So, it’s almost Christmas. Less than a month in fact. And it’s almost time for the whole gift exchange thing.
The question for someone who is astute with money is how to encourage a similar love of finance with the people they love. Simply put: what do you buy someone to help them save money?
This is a tricky one because if they were truly good at saving money you wouldn’t even need to think about this issue.
You would simply ask them what practical thing they wanted, suggest that you not buy anything at all or have a simple Kris Kringle exchange.
But what if you have a husband/wife/son/daughter/sister/brother/parent/second cousin twice removed that you thought the world of, who struggled to pay their bills? What could you buy them that would be useful, gift worthy and above all, bring a smile to their face during the gift unwrapping ritual?
I have put my Christmas elf thinking hat on and I have come up with several ideas of things that you could gift:
1. A really useful gift card
As a frugalista, I groan inwardly when someone gives me a gift card. I hate thinking they have spent a lot of money, and I hate the fact that it compels me to buy something from a particular store within a particular time frame.
While new laws mandate that gift cards will now be valid for three years, it is still possible to forget about them altogether. And often you need to spend extra money just to buy something to spend the gift voucher.
But I am always excited to receive useful gift cards, notably eWish, Bunnings and op shop cards (for example Salvos and Vinnies). eWish cards, currently sold at 5% off through the Entertainment Book and often promoted on CashRewards or ShopBack, can be used at several stores including Woolworths, Big W, Dan Murphy and select Caltex stores.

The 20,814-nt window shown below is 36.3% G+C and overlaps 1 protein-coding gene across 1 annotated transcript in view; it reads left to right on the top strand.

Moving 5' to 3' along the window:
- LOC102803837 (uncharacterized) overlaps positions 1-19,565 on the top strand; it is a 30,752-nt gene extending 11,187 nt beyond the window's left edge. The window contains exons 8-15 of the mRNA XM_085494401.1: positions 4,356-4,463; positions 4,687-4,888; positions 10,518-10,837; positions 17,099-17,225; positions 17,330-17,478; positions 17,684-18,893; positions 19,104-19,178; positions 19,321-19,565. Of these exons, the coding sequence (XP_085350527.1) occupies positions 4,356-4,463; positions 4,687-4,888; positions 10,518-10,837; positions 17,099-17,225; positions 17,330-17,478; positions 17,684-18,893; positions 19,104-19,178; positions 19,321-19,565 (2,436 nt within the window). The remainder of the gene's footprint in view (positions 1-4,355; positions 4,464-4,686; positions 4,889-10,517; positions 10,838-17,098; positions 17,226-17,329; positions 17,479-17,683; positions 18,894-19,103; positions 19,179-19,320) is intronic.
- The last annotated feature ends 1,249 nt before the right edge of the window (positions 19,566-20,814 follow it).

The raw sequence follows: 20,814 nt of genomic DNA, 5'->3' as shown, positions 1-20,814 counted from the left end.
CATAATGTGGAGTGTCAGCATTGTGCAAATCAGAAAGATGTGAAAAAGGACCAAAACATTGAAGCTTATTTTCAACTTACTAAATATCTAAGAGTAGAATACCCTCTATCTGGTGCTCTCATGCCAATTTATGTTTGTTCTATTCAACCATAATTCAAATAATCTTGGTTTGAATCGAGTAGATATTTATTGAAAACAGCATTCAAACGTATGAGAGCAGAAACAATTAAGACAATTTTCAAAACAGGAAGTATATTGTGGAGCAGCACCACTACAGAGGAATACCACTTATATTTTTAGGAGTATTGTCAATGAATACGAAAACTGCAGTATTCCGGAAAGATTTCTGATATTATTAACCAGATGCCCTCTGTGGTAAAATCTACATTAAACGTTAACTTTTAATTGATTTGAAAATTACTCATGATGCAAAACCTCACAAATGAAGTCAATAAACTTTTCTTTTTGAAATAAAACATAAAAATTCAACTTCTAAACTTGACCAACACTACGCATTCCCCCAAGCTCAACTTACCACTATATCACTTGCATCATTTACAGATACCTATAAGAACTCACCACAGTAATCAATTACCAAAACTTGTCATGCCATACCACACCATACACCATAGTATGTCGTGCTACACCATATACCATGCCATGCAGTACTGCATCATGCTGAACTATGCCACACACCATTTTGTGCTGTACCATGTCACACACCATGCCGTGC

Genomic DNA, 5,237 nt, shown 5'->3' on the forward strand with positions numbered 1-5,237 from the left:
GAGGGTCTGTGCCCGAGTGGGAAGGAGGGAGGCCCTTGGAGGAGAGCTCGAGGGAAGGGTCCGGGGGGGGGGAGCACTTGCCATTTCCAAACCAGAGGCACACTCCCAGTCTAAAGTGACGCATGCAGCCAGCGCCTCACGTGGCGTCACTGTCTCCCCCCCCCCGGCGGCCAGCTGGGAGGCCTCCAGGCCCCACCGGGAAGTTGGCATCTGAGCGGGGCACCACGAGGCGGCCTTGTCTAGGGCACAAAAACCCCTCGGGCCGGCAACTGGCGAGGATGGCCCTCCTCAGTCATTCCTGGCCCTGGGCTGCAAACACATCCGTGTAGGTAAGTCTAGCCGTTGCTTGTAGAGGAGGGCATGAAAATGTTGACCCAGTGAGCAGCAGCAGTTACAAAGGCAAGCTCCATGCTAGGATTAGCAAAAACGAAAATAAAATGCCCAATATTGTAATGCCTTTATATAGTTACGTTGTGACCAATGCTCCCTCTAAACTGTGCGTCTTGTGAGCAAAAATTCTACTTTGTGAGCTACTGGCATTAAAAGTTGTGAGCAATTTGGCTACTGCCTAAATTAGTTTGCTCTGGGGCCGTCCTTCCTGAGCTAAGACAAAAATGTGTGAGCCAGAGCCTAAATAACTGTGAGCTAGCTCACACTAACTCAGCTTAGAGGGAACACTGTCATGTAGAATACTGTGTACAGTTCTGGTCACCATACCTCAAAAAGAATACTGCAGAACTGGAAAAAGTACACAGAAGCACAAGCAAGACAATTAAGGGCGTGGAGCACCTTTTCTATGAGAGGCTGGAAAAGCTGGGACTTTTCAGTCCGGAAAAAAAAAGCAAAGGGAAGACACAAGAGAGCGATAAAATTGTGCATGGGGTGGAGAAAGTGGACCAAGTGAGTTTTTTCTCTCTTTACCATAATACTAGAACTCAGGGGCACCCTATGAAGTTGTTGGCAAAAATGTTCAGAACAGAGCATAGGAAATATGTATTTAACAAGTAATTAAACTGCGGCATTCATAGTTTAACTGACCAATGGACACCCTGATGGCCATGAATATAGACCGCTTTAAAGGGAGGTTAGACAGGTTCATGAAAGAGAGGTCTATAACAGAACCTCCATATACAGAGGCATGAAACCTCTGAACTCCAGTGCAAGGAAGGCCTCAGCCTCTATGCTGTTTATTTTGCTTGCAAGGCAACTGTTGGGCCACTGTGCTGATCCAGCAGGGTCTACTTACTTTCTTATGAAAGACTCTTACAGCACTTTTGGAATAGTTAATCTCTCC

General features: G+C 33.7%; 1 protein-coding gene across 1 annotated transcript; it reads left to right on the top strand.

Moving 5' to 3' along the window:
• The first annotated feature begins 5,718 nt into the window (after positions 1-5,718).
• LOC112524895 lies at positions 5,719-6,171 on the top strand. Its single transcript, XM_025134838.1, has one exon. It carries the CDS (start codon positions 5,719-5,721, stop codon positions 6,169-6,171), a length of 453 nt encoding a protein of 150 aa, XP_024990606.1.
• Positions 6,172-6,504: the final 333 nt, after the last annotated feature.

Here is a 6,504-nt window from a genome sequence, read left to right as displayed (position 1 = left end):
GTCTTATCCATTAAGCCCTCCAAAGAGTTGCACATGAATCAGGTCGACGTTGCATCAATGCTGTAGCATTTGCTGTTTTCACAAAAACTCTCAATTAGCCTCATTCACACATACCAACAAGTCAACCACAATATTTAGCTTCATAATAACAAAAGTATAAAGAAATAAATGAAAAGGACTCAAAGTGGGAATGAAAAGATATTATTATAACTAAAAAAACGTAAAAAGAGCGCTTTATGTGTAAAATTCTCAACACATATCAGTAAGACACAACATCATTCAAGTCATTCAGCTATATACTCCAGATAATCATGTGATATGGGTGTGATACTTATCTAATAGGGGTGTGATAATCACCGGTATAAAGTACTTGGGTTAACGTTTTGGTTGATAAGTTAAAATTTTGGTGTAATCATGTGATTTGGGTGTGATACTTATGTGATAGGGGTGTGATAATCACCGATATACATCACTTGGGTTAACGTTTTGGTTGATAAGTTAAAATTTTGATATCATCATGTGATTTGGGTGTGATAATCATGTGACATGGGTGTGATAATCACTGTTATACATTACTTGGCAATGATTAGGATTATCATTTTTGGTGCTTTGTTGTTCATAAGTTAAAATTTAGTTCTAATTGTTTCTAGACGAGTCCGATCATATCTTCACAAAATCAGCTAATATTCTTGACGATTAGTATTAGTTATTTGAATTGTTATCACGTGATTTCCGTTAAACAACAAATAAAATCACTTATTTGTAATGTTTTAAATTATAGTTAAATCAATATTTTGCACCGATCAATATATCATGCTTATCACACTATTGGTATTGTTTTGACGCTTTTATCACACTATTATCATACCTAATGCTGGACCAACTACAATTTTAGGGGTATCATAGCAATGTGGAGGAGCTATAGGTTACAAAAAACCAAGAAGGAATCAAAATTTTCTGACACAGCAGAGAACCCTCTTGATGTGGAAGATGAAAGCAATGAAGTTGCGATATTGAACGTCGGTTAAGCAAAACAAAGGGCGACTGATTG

They are my go-to gift for someone who I know is struggling financially.
2. A hamper
If buying a gift card for groceries seems too impersonal, you could put together a hamper.
Include snack or treat food that could be used for entertaining during the festive season. You can reduce costs by including homemade items in it such as biscotti, panforte, rum balls, gingerbread, jams, chutneys and sauces.
3. A yoghurt maker
I have owned an Easi-yo for over a decade and in that time estimate I have saved conservatively around $3000.
Make your own yoghurt using starter from the previous batch rather than the sachets and it will cost you only around 80c a litre.
4. Soda stream plus homemade cordial
If your loved ones are spending too much money on Coca Cola or soft drinks, help them eventually quit (or at least reduce) the sugar habit by demonstrating a cheaper alternative.
The current range of soda stream makers comes in some cool bright colours like red, white and yellow, and boys of any age will enjoy the sound it makes as you gasify the water (i.e. it sounds like someone farting).
Add some homemade cordial along with the soda stream to encourage an even cheaper alternative for soft drinks or gourmet cocktail mixers.
5. A slow cooker
I love my slow cooker, but you need to gift carefully so as not to unintentionally convey that you think the recipient can’t cook.
It is best to gift a slow cooker to someone who enjoys cooking and has perhaps commented that they enjoy seeing the creations that you make in yours.
6. Beeswax wraps
People who own them think they are the bee’s knees, and they are fast becoming the must-have post-war on waste household item.
If you have never seen then, they reduce cling wrap usage and thereby help save the planet. They come in a range of cool designs, too. You can make your own or buy some at a school fete or craft market. You might even be able to support a charitable cause through your purchase.